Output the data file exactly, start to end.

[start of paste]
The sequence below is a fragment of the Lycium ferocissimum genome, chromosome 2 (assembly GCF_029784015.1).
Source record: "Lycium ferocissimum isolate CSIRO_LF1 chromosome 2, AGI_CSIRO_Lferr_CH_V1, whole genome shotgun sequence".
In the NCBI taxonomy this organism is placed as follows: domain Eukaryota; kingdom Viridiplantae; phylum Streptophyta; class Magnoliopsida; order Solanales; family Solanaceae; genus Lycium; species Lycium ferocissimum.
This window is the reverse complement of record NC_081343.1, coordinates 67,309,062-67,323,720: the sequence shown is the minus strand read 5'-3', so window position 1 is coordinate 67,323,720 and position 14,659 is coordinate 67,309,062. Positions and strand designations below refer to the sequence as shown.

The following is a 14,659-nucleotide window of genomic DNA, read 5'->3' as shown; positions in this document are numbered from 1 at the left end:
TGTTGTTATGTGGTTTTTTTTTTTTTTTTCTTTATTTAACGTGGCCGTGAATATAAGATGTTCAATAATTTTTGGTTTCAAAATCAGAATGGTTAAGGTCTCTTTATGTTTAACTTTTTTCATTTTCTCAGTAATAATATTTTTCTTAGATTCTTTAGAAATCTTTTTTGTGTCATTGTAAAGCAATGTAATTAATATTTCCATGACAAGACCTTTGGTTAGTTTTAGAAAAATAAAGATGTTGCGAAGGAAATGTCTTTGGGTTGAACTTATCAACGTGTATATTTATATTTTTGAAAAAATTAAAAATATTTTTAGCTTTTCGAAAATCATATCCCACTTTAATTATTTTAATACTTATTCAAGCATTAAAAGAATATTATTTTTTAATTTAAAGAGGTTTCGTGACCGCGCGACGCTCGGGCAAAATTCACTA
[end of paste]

The sequence below is a fragment of the Lycium ferocissimum genome, chromosome 2 (assembly GCF_029784015.1).
Source record: "Lycium ferocissimum isolate CSIRO_LF1 chromosome 2, AGI_CSIRO_Lferr_CH_V1, whole genome shotgun sequence".
In the NCBI taxonomy this organism is placed as follows: domain Eukaryota; kingdom Viridiplantae; phylum Streptophyta; class Magnoliopsida; order Solanales; family Solanaceae; genus Lycium; species Lycium ferocissimum.
This window is the reverse complement of record NC_081343.1, coordinates 67,309,062-67,323,720: the sequence shown is the minus strand read 5'-3', so window position 1 is coordinate 67,323,720 and position 14,659 is coordinate 67,309,062. Positions and strand designations below refer to the sequence as shown.

The following is a 14,659-nucleotide window of genomic DNA, read 5'->3' as shown; positions in this document are numbered from 1 at the left end:
TGTTGTTATGTGGTTTTTTTTTTTTTTTTCTTTATTTAACGTGGCCGTGAATATAAGATGTTCAATAATTTTTGGTTTCAAAATCAGAATGGTTAAGGTCTCTTTATGTTTAACTTTTTTCATTTTCTCAGTAATAATATTTTTCTTAGATTCTTTAGAAATCTTTTTTGTGTCATTGTAAAGCAATGTAATTAATATTTCCATGACAAGACCTTTGGTTAGTTTTAGAAAAATAAAGATGTTGCGAAGGAAATGTCTTTGGGTTGAACTTATCAACGTGTATATTTATATTTTTGAAAAAATTAAAAATATTTTTAGCTTTTCGAAAATCATATCCCACTTTAATTATTTTAATACTTATTCAAGCATTAAAAGAATATTATTTTTTAATTTAAAGAGGTTTCGTGACCGCGCGACGCTCGGGCAAAATTCACTA